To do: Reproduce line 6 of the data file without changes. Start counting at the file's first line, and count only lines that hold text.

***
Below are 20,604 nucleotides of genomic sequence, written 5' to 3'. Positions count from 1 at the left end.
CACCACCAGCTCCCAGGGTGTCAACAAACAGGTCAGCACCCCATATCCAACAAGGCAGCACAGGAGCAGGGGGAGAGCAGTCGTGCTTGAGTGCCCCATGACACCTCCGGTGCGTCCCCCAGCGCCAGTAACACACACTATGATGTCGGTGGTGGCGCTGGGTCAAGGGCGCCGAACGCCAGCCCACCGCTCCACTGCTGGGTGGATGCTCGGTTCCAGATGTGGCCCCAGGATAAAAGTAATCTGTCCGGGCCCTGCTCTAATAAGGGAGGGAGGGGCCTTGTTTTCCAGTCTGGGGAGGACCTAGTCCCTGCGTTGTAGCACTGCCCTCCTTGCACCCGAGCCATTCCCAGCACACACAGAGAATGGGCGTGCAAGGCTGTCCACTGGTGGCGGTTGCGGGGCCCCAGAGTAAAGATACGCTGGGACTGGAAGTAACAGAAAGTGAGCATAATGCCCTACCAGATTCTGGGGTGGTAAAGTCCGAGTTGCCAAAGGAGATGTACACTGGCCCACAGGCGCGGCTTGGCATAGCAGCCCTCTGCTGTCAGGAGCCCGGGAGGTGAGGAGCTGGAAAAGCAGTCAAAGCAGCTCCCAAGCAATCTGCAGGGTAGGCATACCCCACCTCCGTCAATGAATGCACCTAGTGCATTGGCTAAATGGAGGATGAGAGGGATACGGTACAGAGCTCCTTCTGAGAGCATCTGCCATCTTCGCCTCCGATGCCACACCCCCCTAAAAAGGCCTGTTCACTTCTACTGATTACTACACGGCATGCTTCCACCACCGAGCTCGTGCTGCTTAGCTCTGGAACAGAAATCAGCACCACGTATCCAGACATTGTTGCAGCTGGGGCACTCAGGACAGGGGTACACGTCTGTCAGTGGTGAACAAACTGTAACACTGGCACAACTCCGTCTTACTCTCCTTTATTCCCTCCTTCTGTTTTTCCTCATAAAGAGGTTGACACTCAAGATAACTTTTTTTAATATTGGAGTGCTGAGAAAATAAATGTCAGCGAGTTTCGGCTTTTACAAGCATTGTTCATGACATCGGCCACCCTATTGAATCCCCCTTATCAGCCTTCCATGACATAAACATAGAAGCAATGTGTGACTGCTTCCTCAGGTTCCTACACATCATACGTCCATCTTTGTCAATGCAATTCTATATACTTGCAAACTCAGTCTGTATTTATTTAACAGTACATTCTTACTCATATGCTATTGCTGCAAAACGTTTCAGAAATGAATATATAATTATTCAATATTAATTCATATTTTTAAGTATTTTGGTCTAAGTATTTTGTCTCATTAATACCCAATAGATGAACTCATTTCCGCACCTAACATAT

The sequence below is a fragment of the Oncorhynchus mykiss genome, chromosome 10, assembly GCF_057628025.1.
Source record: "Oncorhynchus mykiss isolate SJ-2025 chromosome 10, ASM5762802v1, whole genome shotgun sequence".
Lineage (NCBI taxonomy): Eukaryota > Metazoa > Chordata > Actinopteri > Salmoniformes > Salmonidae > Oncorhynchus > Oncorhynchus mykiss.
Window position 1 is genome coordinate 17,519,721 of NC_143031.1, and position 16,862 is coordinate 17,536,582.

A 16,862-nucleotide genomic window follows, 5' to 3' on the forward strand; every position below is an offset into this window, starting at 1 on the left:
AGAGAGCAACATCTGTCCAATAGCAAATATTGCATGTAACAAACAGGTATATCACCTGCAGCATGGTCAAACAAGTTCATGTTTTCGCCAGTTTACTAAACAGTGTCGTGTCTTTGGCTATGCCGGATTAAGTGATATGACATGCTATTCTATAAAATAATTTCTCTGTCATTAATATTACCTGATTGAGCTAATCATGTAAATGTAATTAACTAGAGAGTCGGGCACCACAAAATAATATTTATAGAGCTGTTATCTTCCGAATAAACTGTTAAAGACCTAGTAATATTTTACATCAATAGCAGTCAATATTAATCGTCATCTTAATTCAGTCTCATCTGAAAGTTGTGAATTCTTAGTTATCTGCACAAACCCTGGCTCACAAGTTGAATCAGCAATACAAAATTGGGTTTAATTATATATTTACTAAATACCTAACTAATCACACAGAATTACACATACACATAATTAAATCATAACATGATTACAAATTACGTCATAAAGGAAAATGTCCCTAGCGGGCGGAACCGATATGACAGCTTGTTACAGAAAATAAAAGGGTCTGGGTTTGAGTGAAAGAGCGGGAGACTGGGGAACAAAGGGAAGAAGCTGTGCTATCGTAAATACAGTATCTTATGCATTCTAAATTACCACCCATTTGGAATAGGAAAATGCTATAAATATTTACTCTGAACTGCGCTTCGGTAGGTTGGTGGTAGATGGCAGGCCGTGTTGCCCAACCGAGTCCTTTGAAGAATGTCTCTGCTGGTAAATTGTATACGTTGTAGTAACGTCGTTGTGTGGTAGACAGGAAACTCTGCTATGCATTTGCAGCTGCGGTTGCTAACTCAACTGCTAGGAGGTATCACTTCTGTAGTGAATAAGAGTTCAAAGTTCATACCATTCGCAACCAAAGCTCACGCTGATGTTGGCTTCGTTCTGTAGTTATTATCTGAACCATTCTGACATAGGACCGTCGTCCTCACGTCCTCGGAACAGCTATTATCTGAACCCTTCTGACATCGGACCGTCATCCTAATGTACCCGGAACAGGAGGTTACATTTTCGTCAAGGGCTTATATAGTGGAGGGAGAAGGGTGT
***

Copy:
Window position 1 is genome coordinate 17,519,721 of NC_143031.1, and position 16,862 is coordinate 17,536,582.